3. I'm not a multiplayer and really cannot answer that. I just don't know and have no need beyond your inquiry to find out. The upcoming Beyond expansion is supposed to improve MP aspects (I hear MP is still a bit buggy), and that expansion is due sometime this summer along with the VR upgrade. And that is pretty much all I know about the Beyond update. NMS is currently on sale at GoG (summer sale) for 30 bucks or so, and Beyond is expected to be a free update.
  4. Aye.
  5. Here's an overhead shot of one of my bases with almost all of my toys parked outside (my sub is in a nearby ocean). The image was resized down and converted to jpg to keep file size low enough to post here. In clockwise direction starting at the lower left are my ... large explorer, exotic (shown in a previous image), heavy fighter, second exotic, large hauler 1 and large hauler 2; also the roamer, nomad and colossus exocrafts. My base has extra landing pads so I can attract NPC pilots from whom I can trade; there are also four biodomes for growing crops not indigenous to this planet's biome, as well as a small garden plot of star bulb plants. All of the crops I grow are used to make up to 8 circuit boards at a time roughly 16 hours from harvest to harvest, and each circuit board can be sold for ~1.2M units. My base is also situated between two trading posts, which attracts a lot of NPC pilots. btw ... that's me standing in the top middle of the base's central tower (for a sense of size and proportion). ... and an up close image of my favorite heavy fighter. You can't tell but it's fully kitted with the best stuff. This little guy brutally destroys flocks of pirates (not bragging, just a fact). ... and finally, a gratuitous image of my Capital Ship (i.e., freighter) along with my fleet of frigates. The system is a bit hazy and the sun wasn't cooperating very well. Each frigate hosts several landing pads and can be explored on foot. The sense of scale is hard to describe, but the freighter is simply massive. If you look closely, you can see the green engine contrails from visiting NPC spaceships, so you can see how diminutive their ships are compared to the freigher's bulk.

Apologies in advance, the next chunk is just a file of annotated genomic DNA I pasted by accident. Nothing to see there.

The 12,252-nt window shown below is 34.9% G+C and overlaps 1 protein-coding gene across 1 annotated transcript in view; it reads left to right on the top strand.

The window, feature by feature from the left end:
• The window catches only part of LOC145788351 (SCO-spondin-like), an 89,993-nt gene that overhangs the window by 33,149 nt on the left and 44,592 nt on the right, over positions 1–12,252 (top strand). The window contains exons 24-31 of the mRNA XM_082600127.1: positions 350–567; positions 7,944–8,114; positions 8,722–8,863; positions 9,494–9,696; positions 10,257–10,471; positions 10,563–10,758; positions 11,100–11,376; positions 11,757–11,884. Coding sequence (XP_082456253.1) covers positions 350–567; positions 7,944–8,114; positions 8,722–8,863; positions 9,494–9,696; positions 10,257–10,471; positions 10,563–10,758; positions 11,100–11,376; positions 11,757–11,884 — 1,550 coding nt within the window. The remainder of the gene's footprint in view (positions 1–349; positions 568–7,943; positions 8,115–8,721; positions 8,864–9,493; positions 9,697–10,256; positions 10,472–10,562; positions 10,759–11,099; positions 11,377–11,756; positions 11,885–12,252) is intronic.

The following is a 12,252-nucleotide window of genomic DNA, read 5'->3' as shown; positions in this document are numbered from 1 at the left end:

6. Diablo + Hellfire now available at GoG's summer sale, less than $10. Just fyi.
  7. Neither. It comes pre-assembled. There isn't currently a mechanism in game to customize a starship's appearance (hopfully there will be someday), so what you find is what is available to you. This one was one of the most complete of its variety that I've found thus far. I have another similar one that is canary yellow and doesn't include the side thrusters. I also traded a very similar model as the one shown above for the pictured one, and the one I traded away had all of the above-shown features except the lower rear clam shell... same colors, too. If I think about it later, I'll post an image of my current personal fleet as well as my massive freighter (and cloud of support frigates).